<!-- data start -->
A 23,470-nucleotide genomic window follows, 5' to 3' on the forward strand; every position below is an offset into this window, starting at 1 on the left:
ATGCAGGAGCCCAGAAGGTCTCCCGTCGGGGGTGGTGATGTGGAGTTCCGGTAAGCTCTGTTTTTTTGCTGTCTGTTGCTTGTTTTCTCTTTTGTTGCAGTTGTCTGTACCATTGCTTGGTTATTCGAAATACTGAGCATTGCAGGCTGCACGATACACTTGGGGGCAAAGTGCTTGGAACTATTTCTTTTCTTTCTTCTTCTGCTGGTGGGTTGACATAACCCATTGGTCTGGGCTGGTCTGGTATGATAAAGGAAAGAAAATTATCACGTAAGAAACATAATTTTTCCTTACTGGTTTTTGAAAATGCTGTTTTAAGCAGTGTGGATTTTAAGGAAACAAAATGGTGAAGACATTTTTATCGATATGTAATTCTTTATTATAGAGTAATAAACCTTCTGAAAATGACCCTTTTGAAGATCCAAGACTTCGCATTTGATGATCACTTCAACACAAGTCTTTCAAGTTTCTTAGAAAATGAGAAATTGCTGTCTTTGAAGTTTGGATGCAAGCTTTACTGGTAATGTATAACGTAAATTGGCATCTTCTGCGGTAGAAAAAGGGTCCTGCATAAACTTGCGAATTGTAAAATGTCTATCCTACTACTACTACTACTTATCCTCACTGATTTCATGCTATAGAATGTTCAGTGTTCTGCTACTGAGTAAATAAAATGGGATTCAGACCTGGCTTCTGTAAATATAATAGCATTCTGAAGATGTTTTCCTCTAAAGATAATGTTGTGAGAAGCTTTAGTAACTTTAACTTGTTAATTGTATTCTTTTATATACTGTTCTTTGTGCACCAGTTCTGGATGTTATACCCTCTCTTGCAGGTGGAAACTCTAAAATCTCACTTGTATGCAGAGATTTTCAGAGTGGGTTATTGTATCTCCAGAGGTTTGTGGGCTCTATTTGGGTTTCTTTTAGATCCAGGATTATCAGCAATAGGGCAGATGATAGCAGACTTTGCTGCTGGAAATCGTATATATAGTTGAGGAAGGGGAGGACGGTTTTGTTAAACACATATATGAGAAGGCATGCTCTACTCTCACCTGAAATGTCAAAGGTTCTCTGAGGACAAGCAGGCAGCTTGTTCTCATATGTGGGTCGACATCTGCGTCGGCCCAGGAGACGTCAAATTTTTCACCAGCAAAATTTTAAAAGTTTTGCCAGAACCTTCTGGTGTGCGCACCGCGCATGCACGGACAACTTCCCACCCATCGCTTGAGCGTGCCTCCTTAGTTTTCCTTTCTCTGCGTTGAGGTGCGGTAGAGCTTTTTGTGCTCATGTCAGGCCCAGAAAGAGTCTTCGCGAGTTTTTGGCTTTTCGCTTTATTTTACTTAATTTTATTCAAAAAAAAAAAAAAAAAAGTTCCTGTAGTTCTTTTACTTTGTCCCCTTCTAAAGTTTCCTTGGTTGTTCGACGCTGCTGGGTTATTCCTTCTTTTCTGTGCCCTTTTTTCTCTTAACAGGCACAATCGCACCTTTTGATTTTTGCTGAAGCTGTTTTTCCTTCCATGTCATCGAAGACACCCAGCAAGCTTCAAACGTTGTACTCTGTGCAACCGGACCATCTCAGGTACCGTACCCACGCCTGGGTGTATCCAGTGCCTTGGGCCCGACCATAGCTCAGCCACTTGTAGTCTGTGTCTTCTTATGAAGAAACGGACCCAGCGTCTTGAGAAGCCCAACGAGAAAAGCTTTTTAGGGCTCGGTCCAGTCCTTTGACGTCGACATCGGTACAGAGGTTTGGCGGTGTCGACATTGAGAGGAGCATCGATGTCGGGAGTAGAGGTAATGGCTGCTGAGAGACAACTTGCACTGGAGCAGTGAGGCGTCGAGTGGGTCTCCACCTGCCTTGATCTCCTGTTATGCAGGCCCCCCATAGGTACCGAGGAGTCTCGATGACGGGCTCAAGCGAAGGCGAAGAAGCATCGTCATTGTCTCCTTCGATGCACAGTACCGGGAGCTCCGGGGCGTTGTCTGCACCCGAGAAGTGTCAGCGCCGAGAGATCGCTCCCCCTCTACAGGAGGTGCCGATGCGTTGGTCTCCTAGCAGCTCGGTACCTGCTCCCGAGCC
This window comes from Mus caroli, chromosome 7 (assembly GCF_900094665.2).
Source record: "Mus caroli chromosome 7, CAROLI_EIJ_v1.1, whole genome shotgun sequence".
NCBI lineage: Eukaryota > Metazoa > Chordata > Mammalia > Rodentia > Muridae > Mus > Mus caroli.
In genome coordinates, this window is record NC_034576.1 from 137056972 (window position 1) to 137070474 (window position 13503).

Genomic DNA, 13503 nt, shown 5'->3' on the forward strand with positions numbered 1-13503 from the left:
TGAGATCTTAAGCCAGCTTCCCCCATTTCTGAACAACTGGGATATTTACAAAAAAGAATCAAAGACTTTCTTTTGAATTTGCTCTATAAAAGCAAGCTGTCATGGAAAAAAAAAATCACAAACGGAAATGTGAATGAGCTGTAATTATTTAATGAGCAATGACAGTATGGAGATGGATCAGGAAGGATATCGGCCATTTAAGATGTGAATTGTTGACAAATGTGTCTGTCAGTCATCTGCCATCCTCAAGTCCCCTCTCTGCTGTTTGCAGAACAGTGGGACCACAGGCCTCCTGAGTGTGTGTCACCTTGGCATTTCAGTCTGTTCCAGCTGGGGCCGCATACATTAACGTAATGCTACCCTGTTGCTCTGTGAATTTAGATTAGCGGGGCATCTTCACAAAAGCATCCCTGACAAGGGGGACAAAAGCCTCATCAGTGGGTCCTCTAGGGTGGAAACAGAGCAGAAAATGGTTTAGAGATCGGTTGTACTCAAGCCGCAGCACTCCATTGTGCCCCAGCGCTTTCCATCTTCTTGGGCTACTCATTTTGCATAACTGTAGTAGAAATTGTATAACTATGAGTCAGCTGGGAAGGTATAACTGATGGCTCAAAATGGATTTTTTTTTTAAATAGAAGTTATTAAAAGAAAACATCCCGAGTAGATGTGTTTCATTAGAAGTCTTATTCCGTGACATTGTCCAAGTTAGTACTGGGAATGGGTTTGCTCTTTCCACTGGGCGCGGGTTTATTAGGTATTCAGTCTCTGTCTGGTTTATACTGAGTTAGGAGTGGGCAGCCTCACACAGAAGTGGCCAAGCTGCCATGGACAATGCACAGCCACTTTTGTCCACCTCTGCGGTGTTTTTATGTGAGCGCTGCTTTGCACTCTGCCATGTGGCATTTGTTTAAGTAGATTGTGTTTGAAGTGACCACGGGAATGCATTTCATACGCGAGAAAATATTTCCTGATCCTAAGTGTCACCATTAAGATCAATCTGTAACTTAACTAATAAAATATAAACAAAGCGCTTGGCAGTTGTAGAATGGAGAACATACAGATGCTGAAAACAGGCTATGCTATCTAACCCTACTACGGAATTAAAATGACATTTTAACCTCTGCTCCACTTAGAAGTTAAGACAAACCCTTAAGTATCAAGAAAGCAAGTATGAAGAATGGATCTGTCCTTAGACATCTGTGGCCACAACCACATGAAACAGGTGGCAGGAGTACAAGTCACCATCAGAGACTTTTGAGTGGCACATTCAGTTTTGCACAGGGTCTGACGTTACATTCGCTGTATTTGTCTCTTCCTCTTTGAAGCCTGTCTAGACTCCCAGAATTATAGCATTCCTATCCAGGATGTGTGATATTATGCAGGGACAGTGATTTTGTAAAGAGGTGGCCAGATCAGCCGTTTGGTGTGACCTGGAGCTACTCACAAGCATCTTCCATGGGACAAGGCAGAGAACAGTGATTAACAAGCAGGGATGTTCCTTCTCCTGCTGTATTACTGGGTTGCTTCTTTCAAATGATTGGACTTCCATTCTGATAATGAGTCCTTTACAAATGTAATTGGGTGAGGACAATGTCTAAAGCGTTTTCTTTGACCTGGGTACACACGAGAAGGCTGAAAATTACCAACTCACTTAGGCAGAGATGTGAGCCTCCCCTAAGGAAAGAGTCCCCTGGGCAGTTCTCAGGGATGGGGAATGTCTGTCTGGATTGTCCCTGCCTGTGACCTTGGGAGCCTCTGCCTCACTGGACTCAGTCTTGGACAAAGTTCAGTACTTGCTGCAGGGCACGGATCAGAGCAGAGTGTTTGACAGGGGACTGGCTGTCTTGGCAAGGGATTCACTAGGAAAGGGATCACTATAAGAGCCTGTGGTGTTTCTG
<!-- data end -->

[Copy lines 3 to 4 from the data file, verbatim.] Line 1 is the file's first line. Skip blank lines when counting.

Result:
This window comes from Mus caroli, chromosome 7 (assembly GCF_900094665.2).
Source record: "Mus caroli chromosome 7, CAROLI_EIJ_v1.1, whole genome shotgun sequence".